Have there ever been any discussions about formatting all of the compiler with rustfmt so it is all standardized and the same? Or are there reasons why that cannot be done?
Just something I was curious about.
I thought that it's been happening piecemeal.
The big "reason" I can see is that it will likely break every outstanding PR ;-)
Yeah, I was thinking that it could be done module-by-module, a PR that formats it all and then adds a check to tidy so that it can't regress.
If it has been happening piecemeal then am I right in thinking that it isn't being checked by tidy to make sure code is kept formatted by rustfmt?
I have not seen any such checks (but I'm a lightweight bystander)
@davidtwco I would really like to see this happen. I want to be able to enable rustfmt-on-save so badly.
What would it take? A flag day could be handled by writing a script people could use to
git filter-branch on their pending patches. Or, maybe it could be done directory-by-directory somehow?
maybe it could be done gradually
there's this issue: https://github.com/rust-lang/rust/issues/49567
it does mess git blame up entirely, which can be annoying
it's not checked in
tidy at the moment, but it would need to be
I think once the Edition is released we should just do a flag day and be done with it
for tidy, running rustfmt as a user could be something like --bless, then for travis, if tidy runs rutstfm and theres a diff, tidy fails (as if it wasnt mercilous enough)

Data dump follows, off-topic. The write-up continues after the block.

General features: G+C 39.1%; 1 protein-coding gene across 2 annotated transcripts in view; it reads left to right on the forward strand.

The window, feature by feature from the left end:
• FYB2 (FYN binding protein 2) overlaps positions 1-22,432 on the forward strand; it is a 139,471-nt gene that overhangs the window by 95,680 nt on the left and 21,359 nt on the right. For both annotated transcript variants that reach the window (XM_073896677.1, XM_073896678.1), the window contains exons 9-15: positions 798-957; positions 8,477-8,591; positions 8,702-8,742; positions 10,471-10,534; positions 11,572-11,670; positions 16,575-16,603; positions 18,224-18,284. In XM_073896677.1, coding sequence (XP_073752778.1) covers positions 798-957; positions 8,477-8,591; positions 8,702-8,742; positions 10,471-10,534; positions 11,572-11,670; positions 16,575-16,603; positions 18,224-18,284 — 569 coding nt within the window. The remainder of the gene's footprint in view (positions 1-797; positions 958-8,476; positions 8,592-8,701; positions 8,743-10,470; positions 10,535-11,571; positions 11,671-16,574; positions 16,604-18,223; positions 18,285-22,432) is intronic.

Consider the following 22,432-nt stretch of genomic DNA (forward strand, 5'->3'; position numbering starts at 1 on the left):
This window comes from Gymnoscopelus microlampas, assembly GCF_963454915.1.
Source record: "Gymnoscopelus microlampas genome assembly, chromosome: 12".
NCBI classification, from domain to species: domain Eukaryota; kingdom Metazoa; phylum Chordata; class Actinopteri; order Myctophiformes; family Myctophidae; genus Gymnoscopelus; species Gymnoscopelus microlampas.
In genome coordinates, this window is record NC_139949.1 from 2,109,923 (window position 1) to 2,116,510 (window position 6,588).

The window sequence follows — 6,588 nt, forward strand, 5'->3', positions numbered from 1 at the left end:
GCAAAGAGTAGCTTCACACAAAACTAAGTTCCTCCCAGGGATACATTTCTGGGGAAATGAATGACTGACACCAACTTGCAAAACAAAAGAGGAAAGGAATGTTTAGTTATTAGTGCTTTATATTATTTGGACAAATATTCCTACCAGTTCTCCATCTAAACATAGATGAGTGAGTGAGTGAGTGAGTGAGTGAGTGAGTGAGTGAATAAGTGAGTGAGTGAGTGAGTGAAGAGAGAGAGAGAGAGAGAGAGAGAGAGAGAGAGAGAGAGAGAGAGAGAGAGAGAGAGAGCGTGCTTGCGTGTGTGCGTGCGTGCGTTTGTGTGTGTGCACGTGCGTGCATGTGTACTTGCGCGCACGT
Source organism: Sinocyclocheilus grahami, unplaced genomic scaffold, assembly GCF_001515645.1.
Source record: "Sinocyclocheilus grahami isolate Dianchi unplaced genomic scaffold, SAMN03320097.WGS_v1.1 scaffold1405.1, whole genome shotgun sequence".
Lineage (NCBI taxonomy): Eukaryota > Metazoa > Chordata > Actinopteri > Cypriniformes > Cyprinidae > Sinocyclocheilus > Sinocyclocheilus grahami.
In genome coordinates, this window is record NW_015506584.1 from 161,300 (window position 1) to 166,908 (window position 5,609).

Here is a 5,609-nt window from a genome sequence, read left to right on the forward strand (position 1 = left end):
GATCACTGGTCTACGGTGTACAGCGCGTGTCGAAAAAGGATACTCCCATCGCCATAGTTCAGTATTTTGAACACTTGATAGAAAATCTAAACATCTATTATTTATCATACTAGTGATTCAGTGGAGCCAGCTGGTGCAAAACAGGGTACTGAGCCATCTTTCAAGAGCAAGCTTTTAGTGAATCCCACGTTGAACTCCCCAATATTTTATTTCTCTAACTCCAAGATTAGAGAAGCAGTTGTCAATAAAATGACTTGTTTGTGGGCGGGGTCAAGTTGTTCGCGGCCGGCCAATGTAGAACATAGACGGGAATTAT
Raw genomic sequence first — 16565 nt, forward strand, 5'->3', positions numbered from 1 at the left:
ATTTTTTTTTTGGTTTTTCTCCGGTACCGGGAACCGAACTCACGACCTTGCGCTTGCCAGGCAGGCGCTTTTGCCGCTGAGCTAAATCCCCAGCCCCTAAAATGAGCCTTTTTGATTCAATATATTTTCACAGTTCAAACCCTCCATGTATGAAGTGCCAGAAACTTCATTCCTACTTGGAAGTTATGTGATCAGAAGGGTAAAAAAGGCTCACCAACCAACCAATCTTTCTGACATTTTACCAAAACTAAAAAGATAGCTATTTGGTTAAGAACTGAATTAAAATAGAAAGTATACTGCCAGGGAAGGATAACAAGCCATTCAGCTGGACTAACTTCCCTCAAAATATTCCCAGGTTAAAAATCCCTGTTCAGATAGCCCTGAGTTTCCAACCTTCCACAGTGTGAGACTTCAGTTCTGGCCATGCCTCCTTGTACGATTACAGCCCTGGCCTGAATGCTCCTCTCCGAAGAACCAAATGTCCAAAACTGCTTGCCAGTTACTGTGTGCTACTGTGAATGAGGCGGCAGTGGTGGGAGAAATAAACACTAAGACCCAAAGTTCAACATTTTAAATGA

I think that just running rustfmt on a module in a PR and adding a tidy check for new code. After that everyone will just get used to running that on everything for tidy to pass.
flag day would pull the bandaid
Is there any issue with the CI running rustfmt itself? Is it simply that we don't fully trust rustfmt yet?
I don't think it is desirable for the CI to actually reformat code, but I think there's some consensus that the CI would run rustfmt in a mode where it will check that a code is formatted. Much in the same way tidy won't wrap lines for you, just tell you that the lines are too long.
And why isn't it desirable?
Many people (myself included) are pretty wary of automated tools creating git commits containing actual substance.